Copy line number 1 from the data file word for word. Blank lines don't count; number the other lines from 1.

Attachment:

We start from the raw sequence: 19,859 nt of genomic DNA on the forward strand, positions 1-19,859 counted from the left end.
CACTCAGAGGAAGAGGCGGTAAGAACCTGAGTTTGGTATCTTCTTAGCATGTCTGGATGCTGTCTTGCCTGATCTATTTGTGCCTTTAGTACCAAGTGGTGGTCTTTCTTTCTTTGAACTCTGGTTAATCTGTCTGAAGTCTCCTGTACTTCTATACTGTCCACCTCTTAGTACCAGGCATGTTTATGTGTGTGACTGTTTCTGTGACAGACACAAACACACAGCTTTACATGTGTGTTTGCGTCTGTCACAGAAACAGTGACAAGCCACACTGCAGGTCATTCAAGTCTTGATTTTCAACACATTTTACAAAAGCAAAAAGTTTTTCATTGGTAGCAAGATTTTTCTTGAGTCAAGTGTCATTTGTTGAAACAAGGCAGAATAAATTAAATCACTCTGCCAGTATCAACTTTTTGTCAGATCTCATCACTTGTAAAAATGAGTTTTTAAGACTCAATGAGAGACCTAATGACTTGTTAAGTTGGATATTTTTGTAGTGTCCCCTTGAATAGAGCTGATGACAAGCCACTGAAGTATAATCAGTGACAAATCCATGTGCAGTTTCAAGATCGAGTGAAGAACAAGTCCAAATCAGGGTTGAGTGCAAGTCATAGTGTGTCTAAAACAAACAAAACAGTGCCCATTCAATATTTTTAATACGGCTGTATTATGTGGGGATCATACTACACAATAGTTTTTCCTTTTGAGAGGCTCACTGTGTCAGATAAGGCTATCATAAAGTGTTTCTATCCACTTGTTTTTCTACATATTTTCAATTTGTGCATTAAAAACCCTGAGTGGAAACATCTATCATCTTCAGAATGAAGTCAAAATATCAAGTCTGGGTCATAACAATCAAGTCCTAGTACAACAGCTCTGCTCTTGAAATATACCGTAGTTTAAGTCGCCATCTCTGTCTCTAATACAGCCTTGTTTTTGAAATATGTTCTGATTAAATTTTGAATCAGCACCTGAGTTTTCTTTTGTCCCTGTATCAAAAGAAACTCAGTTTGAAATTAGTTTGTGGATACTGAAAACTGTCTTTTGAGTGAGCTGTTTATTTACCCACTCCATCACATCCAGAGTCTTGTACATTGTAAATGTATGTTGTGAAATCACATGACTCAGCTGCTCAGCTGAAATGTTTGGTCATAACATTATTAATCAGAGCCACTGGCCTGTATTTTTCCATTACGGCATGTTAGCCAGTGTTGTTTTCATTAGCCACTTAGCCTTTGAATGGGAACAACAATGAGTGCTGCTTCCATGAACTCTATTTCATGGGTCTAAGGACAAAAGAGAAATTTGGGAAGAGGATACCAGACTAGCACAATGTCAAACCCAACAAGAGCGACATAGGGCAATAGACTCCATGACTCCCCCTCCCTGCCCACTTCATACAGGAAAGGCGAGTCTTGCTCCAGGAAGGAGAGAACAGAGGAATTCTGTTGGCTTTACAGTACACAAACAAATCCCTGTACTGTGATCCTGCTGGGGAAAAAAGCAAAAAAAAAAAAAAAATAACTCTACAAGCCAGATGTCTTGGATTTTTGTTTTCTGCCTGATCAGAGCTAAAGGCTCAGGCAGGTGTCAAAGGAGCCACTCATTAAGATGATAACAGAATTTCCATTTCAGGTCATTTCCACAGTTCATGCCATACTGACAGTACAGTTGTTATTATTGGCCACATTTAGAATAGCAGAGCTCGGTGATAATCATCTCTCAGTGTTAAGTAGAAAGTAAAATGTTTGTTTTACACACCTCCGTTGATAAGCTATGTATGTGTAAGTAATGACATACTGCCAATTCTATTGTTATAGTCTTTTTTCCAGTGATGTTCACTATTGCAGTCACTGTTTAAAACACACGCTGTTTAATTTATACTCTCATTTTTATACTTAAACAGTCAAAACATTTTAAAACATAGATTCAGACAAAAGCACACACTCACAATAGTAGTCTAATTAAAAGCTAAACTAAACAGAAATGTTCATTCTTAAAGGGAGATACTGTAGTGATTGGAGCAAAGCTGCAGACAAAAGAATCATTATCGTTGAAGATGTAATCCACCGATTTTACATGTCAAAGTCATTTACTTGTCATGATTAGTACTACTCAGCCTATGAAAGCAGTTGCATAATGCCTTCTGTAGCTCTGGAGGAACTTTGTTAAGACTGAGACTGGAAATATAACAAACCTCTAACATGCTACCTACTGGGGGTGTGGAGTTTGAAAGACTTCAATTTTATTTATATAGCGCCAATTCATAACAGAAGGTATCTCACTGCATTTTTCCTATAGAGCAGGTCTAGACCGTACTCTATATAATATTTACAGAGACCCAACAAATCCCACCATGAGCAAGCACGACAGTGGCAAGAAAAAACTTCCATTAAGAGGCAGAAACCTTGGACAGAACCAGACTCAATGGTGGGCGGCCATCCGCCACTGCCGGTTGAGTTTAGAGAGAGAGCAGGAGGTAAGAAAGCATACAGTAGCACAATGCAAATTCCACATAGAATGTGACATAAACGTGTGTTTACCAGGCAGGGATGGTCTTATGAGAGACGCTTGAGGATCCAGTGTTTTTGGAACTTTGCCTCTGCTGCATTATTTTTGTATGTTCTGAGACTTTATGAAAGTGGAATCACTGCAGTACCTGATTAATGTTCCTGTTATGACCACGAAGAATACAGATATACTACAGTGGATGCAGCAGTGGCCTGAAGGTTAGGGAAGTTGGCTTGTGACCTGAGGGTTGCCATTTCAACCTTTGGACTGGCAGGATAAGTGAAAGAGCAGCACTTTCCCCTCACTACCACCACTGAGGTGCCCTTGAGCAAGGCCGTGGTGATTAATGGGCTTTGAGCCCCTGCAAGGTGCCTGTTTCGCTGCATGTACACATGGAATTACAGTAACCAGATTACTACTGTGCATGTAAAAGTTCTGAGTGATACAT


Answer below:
We start from the raw sequence: 19,859 nt of genomic DNA on the forward strand, positions 1-19,859 counted from the left end.